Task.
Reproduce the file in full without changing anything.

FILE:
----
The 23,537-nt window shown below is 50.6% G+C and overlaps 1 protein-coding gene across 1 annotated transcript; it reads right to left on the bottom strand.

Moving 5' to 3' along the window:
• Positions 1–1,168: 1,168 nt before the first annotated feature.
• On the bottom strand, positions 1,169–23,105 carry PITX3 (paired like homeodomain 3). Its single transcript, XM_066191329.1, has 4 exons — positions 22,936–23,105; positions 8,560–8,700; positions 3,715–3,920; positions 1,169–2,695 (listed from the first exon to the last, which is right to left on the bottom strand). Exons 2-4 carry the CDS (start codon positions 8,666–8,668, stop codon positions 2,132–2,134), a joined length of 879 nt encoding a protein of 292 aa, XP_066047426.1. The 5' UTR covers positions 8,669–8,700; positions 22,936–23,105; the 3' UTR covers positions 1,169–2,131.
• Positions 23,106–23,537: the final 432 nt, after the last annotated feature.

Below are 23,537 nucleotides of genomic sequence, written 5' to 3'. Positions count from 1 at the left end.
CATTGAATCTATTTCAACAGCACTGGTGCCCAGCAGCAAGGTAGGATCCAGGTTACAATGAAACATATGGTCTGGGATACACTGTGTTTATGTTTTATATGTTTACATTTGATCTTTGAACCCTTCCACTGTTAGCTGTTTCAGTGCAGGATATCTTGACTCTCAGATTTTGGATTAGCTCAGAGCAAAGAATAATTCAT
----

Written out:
The 23,537-nt window shown below is 50.6% G+C and overlaps 1 protein-coding gene across 1 annotated transcript; it reads right to left on the bottom strand.

Moving 5' to 3' along the window:
• Positions 1–1,168: 1,168 nt before the first annotated feature.
• On the bottom strand, positions 1,169–23,105 carry PITX3 (paired like homeodomain 3). Its single transcript, XM_066191329.1, has 4 exons — positions 22,936–23,105; positions 8,560–8,700; positions 3,715–3,920; positions 1,169–2,695 (listed from the first exon to the last, which is right to left on the bottom strand). Exons 2-4 carry the CDS (start codon positions 8,666–8,668, stop codon positions 2,132–2,134), a joined length of 879 nt encoding a protein of 292 aa, XP_066047426.1. The 5' UTR covers positions 8,669–8,700; positions 22,936–23,105; the 3' UTR covers positions 1,169–2,131.
• Positions 23,106–23,537: the final 432 nt, after the last annotated feature.

Below are 23,537 nucleotides of genomic sequence, written 5' to 3'. Positions count from 1 at the left end.
CATTGAATCTATTTCAACAGCACTGGTGCCCAGCAGCAAGGTAGGATCCAGGTTACAATGAAACATATGGTCTGGGATACACTGTGTTTATGTTTTATATGTTTACATTTGATCTTTGAACCCTTCCACTGTTAGCTGTTTCAGTGCAGGATATCTTGACTCTCAGATTTTGGATTAGCTCAGAGCAAAGAATAATTCAT